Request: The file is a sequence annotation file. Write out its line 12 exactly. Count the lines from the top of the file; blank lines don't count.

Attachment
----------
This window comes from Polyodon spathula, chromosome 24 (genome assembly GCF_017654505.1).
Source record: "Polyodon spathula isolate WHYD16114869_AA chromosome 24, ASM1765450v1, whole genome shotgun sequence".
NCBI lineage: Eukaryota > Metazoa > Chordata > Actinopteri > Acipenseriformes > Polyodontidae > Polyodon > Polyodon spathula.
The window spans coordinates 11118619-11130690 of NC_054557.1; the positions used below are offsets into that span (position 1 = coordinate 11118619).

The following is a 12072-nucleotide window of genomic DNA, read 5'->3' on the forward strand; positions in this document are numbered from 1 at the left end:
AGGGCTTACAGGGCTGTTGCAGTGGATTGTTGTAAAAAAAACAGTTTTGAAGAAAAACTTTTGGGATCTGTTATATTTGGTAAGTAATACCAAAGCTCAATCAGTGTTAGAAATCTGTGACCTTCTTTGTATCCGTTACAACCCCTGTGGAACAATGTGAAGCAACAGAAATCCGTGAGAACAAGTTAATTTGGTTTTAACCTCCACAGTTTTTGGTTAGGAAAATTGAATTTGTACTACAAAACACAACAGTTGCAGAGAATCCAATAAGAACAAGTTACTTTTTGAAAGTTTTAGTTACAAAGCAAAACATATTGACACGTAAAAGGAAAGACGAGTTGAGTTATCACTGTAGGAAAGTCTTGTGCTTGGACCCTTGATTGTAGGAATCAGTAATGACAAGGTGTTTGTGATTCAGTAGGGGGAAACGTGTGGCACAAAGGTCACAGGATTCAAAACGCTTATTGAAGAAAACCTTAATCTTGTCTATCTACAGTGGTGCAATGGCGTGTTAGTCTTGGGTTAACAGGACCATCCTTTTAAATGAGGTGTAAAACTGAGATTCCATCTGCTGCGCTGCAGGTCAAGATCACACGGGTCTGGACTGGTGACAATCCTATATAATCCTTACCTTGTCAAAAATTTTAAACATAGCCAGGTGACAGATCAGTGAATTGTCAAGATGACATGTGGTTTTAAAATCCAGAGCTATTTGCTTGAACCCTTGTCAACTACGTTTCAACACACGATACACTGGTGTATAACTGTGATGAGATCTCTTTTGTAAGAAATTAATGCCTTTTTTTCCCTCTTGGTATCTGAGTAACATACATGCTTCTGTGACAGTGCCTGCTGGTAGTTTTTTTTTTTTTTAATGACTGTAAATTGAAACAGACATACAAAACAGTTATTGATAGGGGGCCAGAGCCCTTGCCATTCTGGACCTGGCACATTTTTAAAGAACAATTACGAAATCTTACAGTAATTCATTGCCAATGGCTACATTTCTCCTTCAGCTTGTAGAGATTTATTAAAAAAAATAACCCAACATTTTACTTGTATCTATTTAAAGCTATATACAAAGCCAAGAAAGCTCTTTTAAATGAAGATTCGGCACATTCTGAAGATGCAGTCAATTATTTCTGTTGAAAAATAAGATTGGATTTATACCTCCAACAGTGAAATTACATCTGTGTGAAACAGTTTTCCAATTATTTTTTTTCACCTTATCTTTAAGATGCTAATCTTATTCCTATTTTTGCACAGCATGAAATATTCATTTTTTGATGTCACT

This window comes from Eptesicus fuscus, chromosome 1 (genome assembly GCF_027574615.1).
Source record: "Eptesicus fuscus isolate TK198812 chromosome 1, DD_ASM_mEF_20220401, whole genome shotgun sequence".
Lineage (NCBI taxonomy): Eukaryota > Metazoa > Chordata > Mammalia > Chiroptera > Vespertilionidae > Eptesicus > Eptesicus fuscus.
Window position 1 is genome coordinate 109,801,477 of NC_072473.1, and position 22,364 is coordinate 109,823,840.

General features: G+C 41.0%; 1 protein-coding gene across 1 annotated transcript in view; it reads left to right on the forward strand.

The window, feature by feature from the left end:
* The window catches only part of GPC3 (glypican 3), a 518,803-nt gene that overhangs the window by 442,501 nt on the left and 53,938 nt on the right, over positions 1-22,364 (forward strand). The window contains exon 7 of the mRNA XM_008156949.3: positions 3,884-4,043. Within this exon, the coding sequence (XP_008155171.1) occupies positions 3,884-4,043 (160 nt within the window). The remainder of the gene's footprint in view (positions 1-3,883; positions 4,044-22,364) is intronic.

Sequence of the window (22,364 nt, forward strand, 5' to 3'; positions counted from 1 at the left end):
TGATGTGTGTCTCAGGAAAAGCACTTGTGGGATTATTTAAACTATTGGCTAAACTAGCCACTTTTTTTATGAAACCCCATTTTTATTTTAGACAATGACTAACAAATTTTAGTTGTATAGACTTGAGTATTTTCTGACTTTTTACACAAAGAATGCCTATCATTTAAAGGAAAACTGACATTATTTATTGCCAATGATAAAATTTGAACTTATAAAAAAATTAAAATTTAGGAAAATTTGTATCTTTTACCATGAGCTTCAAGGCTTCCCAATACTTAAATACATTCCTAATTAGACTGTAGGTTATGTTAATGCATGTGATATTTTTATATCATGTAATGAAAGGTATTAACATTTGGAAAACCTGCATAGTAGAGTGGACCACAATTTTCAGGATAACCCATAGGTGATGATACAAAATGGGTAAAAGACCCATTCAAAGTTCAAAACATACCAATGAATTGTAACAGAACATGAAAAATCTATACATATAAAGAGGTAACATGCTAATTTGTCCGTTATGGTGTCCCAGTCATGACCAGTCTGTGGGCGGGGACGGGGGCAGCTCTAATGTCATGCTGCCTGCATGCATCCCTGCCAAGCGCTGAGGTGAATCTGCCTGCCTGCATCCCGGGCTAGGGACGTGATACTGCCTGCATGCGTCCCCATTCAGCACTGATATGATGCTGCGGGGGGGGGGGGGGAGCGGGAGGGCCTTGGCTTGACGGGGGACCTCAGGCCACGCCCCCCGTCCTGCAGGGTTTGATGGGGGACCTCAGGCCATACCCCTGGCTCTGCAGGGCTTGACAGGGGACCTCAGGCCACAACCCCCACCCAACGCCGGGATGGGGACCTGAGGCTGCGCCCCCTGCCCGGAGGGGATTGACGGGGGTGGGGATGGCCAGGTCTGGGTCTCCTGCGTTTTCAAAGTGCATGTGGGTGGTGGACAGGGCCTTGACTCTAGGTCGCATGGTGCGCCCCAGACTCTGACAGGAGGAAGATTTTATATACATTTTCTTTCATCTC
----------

The window, feature by feature from the left end: